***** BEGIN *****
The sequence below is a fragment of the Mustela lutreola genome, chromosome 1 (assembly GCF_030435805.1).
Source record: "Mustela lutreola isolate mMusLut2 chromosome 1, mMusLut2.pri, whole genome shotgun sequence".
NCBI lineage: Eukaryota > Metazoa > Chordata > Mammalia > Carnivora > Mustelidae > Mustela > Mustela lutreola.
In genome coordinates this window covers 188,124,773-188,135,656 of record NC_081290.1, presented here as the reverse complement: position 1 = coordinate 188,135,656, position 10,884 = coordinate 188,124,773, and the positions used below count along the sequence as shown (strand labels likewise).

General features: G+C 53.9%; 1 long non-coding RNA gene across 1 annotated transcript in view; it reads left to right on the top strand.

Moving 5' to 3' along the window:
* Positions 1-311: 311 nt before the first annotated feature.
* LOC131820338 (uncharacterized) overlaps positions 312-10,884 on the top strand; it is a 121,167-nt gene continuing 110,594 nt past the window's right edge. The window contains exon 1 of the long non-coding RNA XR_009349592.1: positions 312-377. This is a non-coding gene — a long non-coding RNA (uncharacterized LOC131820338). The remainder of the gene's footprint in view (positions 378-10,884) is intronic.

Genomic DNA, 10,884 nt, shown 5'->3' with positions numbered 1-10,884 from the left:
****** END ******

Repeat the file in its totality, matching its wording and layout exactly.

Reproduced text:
The sequence below is a fragment of the Mustela lutreola genome, chromosome 1 (assembly GCF_030435805.1).
Source record: "Mustela lutreola isolate mMusLut2 chromosome 1, mMusLut2.pri, whole genome shotgun sequence".
NCBI lineage: Eukaryota > Metazoa > Chordata > Mammalia > Carnivora > Mustelidae > Mustela > Mustela lutreola.
In genome coordinates this window covers 188,124,773-188,135,656 of record NC_081290.1, presented here as the reverse complement: position 1 = coordinate 188,135,656, position 10,884 = coordinate 188,124,773, and the positions used below count along the sequence as shown (strand labels likewise).

General features: G+C 53.9%; 1 long non-coding RNA gene across 1 annotated transcript in view; it reads left to right on the top strand.

Moving 5' to 3' along the window:
* Positions 1-311: 311 nt before the first annotated feature.
* LOC131820338 (uncharacterized) overlaps positions 312-10,884 on the top strand; it is a 121,167-nt gene continuing 110,594 nt past the window's right edge. The window contains exon 1 of the long non-coding RNA XR_009349592.1: positions 312-377. This is a non-coding gene — a long non-coding RNA (uncharacterized LOC131820338). The remainder of the gene's footprint in view (positions 378-10,884) is intronic.

Genomic DNA, 10,884 nt, shown 5'->3' with positions numbered 1-10,884 from the left: